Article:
These trends are reflect­ed in an Annie E. Casey Foun­da­tion sur­vey of juris­dic­tions around the coun­try aimed at assess­ing the effects of the pan­dem­ic on juve­nile jus­tice sys­tems through June 1, 2020. Work­ing with the Pre­tri­al Jus­tice Insti­tute and Empact Solu­tions, the Foun­da­tion first col­lect­ed data just weeks after the coro­n­avirus arrived in the Unit­ed States.

The juris­dic­tions respond­ing to the lat­est sur­vey are home to 35% of the U.S. youth pop­u­la­tion, ages 10 to 17. Most of the respond­ing com­mu­ni­ties are involved in the Juve­nile Deten­tion Alter­na­tives Ini­tia­tive® (JDAI), a net­work of juve­nile jus­tice prac­ti­tion­ers and oth­er sys­tem stake­hold­ers across the coun­try work­ing to build a bet­ter and more equi­table youth jus­tice system.

The Role of Deten­tion Cen­ters in Juve­nile Justice

Deten­tion cen­ters are dif­fer­ent than youth pris­ons or oth­er res­i­den­tial place­ments where young peo­ple could be sen­tenced after being adju­di­cat­ed delin­quent. Rather, deten­tion is a cru­cial ear­ly phase in the juve­nile jus­tice process. It’s the point at which the courts decide whether to con­fine a young per­son pend­ing their court hear­ing or while await­ing place­ment into a cor­rec­tion­al or treat­ment facil­i­ty rather than allow­ing the young per­son to remain at home.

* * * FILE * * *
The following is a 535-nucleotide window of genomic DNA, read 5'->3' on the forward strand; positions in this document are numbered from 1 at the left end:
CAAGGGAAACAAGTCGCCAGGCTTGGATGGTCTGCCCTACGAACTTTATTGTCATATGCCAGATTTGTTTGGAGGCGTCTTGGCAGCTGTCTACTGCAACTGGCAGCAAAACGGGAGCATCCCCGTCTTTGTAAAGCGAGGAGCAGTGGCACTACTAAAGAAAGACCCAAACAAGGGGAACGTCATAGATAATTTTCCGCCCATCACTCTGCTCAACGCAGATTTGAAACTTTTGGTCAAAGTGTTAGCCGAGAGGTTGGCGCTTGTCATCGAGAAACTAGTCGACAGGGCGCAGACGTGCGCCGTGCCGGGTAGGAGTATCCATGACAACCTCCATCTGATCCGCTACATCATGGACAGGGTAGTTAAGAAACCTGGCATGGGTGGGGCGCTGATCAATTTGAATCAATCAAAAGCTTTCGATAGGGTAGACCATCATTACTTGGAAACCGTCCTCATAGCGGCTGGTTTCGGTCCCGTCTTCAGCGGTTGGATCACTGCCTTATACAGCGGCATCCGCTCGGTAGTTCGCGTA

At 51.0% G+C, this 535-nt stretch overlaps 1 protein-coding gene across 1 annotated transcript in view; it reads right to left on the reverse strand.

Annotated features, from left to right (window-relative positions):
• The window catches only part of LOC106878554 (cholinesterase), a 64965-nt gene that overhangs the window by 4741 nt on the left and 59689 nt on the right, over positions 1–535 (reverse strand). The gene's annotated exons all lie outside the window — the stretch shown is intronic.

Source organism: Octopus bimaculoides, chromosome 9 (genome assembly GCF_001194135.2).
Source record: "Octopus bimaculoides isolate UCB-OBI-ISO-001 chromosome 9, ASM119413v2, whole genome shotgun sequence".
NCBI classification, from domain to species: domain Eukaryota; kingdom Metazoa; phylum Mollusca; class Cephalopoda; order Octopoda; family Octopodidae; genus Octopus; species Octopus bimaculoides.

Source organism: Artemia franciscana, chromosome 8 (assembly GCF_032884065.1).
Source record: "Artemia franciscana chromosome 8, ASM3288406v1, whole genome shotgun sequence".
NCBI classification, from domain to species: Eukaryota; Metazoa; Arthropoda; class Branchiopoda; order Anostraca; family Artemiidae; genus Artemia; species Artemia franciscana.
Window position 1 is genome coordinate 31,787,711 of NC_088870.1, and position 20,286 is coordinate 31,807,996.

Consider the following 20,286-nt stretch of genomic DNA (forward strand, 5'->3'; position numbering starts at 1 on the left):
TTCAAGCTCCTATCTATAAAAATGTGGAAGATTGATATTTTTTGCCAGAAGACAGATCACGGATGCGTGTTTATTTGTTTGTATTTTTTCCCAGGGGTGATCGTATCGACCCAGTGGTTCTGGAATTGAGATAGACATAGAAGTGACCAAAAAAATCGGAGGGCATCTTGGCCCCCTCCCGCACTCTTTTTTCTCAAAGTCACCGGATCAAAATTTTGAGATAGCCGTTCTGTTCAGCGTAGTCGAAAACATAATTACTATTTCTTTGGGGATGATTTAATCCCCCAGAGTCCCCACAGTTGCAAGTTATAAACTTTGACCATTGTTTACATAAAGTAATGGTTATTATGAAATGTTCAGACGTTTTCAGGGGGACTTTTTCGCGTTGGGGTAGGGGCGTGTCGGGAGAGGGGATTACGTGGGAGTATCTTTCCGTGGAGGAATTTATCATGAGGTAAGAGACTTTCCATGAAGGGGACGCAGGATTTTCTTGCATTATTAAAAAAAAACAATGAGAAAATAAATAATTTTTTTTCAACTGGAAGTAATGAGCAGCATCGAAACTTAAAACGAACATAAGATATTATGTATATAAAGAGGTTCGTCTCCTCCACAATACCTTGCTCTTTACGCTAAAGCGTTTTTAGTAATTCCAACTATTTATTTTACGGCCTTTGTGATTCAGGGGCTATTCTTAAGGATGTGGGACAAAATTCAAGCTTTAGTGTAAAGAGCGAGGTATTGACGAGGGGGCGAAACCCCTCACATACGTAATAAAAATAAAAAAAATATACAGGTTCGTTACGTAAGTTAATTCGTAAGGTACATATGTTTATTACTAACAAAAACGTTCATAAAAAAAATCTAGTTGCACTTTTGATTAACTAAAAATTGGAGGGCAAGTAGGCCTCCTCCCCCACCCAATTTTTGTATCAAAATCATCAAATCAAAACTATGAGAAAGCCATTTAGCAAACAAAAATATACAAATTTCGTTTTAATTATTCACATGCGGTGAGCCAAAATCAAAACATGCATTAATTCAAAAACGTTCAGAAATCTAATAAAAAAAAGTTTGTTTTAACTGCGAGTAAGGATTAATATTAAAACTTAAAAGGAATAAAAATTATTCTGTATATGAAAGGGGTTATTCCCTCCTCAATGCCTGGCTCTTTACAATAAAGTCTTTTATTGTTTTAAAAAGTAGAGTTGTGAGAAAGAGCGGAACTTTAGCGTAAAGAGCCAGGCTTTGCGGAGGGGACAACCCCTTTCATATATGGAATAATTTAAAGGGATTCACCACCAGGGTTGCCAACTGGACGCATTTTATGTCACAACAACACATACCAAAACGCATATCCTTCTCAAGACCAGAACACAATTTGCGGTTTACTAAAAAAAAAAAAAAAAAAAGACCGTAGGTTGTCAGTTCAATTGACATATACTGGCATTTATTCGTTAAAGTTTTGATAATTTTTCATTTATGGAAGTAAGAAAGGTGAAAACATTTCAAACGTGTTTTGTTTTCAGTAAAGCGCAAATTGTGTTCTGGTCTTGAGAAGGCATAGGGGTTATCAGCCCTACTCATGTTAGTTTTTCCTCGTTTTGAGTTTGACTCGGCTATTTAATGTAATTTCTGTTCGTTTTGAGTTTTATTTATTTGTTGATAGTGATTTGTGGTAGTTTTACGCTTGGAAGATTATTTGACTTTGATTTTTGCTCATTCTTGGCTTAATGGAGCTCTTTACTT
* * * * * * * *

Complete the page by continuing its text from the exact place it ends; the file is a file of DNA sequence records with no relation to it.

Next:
Every year, an esti­mat­ed 218,000 young peo­ple spend time in deten­tion facil­i­ties nation­wide, despite the neg­a­tive effects of deten­tion on young peo­ple and per­sis­tent racial dis­par­i­ties in who is detained.

Key Find­ings From the Juve­nile Jus­tice Survey

The sur­vey find­ings include the following:

Secure deten­tion pop­u­la­tions, which had been falling since March, increased slight­ly in May due to too few releas­es of young peo­ple from deten­tion, not an influx of new admissions.

On June 1, 2020, the num­ber of young peo­ple in deten­tion was 27% below its pre-cri­sis lev­el but no longer falling month to month. If the pop­u­la­tion strict­ly fol­lowed the path of admis­sions, the pop­u­la­tion would be low­er than it is. But while the rate of admis­sions was plum­met­ing, the release rate decreased as well. As a result, the pop­u­la­tion increased 6% between May 1 and June 1.

The decrease in pop­u­la­tion was dri­ven pri­mar­i­ly by a steep decline in the rate of admissions.